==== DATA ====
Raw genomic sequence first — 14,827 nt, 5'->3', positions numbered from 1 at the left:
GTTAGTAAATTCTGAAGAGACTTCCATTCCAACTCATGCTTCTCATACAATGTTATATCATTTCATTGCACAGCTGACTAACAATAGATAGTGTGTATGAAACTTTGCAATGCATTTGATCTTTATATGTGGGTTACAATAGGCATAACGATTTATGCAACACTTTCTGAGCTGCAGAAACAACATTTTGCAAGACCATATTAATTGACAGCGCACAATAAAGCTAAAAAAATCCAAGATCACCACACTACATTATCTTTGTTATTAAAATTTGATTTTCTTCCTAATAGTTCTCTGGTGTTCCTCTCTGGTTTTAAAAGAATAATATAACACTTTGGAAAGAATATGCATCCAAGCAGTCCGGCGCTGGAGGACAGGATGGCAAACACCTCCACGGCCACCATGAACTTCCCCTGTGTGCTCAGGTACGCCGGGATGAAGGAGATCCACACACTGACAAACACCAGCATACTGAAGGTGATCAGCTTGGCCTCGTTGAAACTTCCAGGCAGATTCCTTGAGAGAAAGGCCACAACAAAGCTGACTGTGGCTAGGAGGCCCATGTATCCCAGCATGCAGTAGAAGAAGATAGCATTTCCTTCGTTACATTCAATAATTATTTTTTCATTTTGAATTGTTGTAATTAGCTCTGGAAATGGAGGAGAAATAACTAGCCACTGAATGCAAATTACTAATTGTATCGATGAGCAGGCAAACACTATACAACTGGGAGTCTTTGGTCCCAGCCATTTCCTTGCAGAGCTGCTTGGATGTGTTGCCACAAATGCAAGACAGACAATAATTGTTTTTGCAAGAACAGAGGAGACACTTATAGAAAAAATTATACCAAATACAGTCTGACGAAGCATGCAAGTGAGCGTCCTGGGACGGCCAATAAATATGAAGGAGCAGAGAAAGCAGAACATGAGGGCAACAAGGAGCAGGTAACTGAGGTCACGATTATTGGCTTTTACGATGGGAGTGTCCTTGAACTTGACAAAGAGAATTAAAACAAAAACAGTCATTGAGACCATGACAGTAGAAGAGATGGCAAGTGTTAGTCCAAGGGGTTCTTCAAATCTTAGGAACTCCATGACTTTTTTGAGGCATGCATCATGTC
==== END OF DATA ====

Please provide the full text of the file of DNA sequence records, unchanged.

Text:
Raw genomic sequence first — 14,827 nt, 5'->3', positions numbered from 1 at the left:
GTTAGTAAATTCTGAAGAGACTTCCATTCCAACTCATGCTTCTCATACAATGTTATATCATTTCATTGCACAGCTGACTAACAATAGATAGTGTGTATGAAACTTTGCAATGCATTTGATCTTTATATGTGGGTTACAATAGGCATAACGATTTATGCAACACTTTCTGAGCTGCAGAAACAACATTTTGCAAGACCATATTAATTGACAGCGCACAATAAAGCTAAAAAAATCCAAGATCACCACACTACATTATCTTTGTTATTAAAATTTGATTTTCTTCCTAATAGTTCTCTGGTGTTCCTCTCTGGTTTTAAAAGAATAATATAACACTTTGGAAAGAATATGCATCCAAGCAGTCCGGCGCTGGAGGACAGGATGGCAAACACCTCCACGGCCACCATGAACTTCCCCTGTGTGCTCAGGTACGCCGGGATGAAGGAGATCCACACACTGACAAACACCAGCATACTGAAGGTGATCAGCTTGGCCTCGTTGAAACTTCCAGGCAGATTCCTTGAGAGAAAGGCCACAACAAAGCTGACTGTGGCTAGGAGGCCCATGTATCCCAGCATGCAGTAGAAGAAGATAGCATTTCCTTCGTTACATTCAATAATTATTTTTTCATTTTGAATTGTTGTAATTAGCTCTGGAAATGGAGGAGAAATAACTAGCCACTGAATGCAAATTACTAATTGTATCGATGAGCAGGCAAACACTATACAACTGGGAGTCTTTGGTCCCAGCCATTTCCTTGCAGAGCTGCTTGGATGTGTTGCCACAAATGCAAGACAGACAATAATTGTTTTTGCAAGAACAGAGGAGACACTTATAGAAAAAATTATACCAAATACAGTCTGACGAAGCATGCAAGTGAGCGTCCTGGGACGGCCAATAAATATGAAGGAGCAGAGAAAGCAGAACATGAGGGCAACAAGGAGCAGGTAACTGAGGTCACGATTATTGGCTTTTACGATGGGAGTGTCCTTGAACTTGACAAAGAGAATTAAAACAAAAACAGTCATTGAGACCATGACAGTAGAAGAGATGGCAAGTGTTAGTCCAAGGGGTTCTTCAAATCTTAGGAACTCCATGACTTTTTTGAGGCATGCATCATGTC